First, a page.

The powerful storm, packing a recorded high wind speed of 95 mph, closed in on Iredell County in minutes, said Emergency Management Director Kent Greene.
“The severe thunderstorm warning came out at 5:05 p.m.,” Greene said, and two minutes later, phone calls began pouring in at the Iredell Emergency Communications Center. “We had very little notice,” Greene said.
There were a couple of injuries reported, Greene said, but neither person was transported via Iredell EMS to a hospital.
The storm left massive damage in its wake, Greene said. A total of 13 homes had varying degrees of damage, and the roof was damaged on the City of Statesville’s Public Works building, he said.
Damage assessments will take weeks, Greene said.
There was no report of tornadic activity and most of the damage likely came from straight line winds, which are produced by a thunderstorm, Greene said. “I talked to the National Weather Service this morning (Thursday) and they said there no signs of a tornado,” he said.
The storm knocked out power to thousands of homes thr oughout Iredell, mainly in western Iredell County and inside the City of Statesville. At one point, outages exceeded 10,000 homes. Most were expected to be repaired by late Thursday afternoon.
Both the City of Statesville and EnergyUnited brought in outside crews to help begin the restoration process.
Adam Martin of EnergyUnited said the majority of outages were caused by either trees falling onto power lines or from utility poles that were snapped.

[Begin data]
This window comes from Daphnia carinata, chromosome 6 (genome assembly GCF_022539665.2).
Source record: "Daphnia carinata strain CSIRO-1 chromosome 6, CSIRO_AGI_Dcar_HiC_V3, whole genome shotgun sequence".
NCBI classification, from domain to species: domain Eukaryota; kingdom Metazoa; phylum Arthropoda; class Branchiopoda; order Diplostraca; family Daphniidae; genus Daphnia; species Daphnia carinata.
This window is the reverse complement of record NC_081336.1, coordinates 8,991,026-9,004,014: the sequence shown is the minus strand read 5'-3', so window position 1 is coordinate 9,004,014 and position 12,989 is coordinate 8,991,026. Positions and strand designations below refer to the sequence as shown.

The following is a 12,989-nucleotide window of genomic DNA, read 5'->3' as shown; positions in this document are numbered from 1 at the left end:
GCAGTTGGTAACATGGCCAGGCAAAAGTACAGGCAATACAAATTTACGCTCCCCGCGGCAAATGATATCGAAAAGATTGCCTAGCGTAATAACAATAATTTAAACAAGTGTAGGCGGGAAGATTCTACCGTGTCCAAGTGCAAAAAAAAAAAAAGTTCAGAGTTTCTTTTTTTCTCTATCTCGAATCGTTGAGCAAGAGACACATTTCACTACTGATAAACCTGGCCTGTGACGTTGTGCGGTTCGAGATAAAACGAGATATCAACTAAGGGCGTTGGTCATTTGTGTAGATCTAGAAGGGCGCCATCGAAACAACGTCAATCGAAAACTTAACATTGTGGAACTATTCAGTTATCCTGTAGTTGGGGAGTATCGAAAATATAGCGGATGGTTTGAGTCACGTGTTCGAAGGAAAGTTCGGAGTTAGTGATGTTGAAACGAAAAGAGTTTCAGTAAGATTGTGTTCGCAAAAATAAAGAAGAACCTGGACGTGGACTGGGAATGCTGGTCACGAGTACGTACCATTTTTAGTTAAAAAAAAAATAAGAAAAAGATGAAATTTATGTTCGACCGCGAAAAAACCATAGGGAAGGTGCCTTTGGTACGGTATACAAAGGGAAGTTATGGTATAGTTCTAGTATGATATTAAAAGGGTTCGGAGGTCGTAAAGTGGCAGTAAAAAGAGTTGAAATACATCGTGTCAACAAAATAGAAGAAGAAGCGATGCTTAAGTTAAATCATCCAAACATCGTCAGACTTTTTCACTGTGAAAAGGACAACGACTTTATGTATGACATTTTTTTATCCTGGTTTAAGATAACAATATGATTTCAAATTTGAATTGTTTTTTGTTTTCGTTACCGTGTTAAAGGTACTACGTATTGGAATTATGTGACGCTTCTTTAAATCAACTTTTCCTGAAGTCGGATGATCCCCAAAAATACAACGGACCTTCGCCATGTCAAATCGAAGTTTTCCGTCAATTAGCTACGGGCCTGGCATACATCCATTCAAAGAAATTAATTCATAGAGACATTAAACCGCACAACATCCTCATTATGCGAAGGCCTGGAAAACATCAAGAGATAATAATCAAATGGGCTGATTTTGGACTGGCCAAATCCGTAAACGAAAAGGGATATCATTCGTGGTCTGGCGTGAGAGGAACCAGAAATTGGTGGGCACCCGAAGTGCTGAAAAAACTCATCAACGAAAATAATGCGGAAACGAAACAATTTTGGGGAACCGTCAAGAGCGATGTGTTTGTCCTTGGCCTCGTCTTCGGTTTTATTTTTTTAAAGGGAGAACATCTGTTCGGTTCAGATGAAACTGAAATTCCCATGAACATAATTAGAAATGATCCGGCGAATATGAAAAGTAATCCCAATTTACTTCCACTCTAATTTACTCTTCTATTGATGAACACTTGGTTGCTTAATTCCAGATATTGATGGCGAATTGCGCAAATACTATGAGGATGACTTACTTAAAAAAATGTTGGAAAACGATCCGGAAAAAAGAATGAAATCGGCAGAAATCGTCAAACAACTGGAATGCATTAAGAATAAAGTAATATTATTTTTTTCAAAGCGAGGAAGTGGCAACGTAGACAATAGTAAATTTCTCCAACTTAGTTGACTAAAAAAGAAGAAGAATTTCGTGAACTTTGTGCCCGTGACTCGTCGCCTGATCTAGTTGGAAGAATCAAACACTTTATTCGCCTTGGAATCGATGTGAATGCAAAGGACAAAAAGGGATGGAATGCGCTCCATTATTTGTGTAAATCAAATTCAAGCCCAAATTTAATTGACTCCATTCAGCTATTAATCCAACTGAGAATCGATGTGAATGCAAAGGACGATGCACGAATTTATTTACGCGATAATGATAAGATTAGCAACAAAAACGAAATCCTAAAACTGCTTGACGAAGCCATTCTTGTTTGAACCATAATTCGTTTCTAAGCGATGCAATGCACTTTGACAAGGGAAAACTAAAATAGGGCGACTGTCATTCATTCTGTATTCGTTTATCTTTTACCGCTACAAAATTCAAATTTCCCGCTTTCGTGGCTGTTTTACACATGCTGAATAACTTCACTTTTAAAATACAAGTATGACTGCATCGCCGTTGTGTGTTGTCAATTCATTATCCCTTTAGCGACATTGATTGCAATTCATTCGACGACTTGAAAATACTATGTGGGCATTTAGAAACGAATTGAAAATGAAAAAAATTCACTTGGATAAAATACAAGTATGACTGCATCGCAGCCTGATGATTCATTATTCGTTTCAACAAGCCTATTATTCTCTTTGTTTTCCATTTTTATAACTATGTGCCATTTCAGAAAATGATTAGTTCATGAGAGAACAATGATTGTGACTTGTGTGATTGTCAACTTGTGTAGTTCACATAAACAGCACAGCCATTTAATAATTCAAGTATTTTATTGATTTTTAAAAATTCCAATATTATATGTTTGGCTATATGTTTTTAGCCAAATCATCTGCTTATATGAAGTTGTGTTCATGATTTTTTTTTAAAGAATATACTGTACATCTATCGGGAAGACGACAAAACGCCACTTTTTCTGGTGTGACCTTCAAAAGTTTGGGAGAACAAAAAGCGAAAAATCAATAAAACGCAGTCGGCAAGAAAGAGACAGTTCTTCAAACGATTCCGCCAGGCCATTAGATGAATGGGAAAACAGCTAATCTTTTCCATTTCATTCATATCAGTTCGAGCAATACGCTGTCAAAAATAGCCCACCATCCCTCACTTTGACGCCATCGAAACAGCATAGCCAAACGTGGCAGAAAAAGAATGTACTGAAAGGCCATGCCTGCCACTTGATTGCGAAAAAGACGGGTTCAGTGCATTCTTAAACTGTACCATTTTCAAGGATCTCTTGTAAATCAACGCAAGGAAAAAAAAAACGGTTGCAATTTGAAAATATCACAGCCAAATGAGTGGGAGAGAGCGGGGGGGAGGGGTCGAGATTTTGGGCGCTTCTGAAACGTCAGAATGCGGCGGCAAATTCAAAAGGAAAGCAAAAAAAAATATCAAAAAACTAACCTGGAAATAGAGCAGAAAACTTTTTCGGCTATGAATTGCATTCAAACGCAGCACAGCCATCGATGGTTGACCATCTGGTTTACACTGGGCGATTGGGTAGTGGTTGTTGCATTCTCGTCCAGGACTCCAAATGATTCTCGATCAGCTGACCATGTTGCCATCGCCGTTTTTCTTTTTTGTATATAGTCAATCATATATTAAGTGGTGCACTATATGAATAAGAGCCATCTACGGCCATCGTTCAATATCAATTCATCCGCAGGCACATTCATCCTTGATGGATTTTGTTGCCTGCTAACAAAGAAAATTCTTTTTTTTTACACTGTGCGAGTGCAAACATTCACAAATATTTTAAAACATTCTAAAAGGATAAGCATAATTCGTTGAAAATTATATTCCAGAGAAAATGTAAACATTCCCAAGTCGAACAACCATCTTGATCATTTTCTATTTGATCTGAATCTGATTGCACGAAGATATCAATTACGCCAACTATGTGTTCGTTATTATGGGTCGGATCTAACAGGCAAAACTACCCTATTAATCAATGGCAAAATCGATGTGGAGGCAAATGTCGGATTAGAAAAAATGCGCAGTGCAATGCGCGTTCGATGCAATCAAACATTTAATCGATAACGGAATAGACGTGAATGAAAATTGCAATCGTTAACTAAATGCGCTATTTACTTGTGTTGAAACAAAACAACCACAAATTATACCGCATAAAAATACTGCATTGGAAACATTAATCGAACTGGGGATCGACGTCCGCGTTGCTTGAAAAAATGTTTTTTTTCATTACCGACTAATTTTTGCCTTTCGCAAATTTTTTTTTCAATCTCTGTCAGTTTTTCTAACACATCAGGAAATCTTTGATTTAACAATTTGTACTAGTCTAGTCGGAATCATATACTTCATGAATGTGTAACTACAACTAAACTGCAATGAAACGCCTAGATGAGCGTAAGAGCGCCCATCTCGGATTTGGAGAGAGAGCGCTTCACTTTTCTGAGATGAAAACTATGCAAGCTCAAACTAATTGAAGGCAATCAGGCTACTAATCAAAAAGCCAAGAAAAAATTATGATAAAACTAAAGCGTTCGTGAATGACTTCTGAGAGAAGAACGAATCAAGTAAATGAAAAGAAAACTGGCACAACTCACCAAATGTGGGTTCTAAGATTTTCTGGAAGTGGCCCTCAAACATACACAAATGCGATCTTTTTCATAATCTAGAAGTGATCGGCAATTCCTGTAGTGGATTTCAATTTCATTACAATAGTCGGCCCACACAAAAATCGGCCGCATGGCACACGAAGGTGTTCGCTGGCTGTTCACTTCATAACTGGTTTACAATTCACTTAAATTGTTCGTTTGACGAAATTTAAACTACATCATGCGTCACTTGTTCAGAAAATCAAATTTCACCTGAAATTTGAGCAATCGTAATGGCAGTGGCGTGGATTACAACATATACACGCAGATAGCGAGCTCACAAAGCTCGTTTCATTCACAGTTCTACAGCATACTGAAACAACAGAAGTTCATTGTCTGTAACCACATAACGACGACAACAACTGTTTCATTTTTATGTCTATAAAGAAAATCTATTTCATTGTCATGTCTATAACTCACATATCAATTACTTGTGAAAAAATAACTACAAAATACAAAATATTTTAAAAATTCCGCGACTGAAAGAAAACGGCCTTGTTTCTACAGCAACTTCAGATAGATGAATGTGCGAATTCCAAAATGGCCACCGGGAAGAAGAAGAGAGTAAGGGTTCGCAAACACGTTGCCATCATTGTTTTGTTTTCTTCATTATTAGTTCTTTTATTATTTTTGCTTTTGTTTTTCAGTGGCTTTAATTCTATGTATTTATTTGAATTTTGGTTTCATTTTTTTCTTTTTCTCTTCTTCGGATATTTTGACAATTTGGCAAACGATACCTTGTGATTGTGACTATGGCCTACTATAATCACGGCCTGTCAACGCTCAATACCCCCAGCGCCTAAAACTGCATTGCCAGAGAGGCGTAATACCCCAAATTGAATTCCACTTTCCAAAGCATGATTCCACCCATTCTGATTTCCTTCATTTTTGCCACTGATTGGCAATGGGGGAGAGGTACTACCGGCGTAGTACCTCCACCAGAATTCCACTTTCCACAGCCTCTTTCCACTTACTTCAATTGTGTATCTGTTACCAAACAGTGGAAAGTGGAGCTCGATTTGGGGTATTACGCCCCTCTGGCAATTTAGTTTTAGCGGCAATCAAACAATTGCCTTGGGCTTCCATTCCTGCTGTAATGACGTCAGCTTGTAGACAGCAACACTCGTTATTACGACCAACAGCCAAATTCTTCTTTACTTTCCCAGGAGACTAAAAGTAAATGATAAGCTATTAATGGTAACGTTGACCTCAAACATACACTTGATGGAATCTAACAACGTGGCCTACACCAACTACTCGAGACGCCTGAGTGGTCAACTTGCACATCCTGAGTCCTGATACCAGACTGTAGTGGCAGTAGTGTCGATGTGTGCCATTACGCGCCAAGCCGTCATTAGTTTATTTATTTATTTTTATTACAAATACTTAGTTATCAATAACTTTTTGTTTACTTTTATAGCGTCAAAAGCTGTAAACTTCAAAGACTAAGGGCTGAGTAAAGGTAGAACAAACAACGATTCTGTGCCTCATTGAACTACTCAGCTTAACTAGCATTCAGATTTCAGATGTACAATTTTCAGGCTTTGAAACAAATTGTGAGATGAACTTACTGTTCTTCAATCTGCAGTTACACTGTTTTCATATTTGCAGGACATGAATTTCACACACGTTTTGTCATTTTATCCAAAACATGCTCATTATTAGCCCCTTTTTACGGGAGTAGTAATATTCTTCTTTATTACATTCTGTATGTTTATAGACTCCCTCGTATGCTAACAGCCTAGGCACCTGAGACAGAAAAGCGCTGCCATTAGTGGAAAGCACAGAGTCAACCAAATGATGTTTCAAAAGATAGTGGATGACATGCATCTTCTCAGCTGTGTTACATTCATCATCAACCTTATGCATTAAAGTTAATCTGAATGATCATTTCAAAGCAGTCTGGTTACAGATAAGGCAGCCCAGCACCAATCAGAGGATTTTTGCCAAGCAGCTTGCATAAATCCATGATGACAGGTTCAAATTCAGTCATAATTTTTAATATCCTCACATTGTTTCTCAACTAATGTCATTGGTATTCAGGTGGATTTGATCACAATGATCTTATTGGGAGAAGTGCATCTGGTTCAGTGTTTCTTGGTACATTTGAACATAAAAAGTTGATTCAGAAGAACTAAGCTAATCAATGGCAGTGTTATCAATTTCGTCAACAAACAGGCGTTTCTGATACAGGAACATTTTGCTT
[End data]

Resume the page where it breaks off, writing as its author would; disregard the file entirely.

Statesville Public Information Officer Nancy Davis said at peak of the storm about 9,000 to 10,000 homes were without power and by late Thursday morning, that number dropped to around 3,000.
EnergyUnited reported 5,600 homes were without power during the storm and by late Thursday morning about 300 were still in the dark. Martin said the utility company experienced 16 different areas of outages.
Duke Energy didn’t indicate its peak outage numbers but by Thursday morning, the number was below 200.
The storm was fast and furious and 911 lines were constantly busy, Greene said. Nearly 150 calls for service came into ECOM during the heart of the storm, Greene said. And that’s not counting law enforcement or non-storm related calls, he said.
Iredell Sheriff Darren Campbell said the sheriff’s office disaster response team went out Wednesday to help remove downed trees. And deputies, along with Statesville Police Department officers, helped direct traffic at major intersections due to power outages.
In addition to the 13 homes damaged by falling trees, Greene said, there were a total of 66 other tree-related calls, many with trees across roads. Another 41 calls involved fallen power lines
He said the western part of the city and downtown Statesville sustained the majority of the damage.
“ It was a bad storm,” Greene added.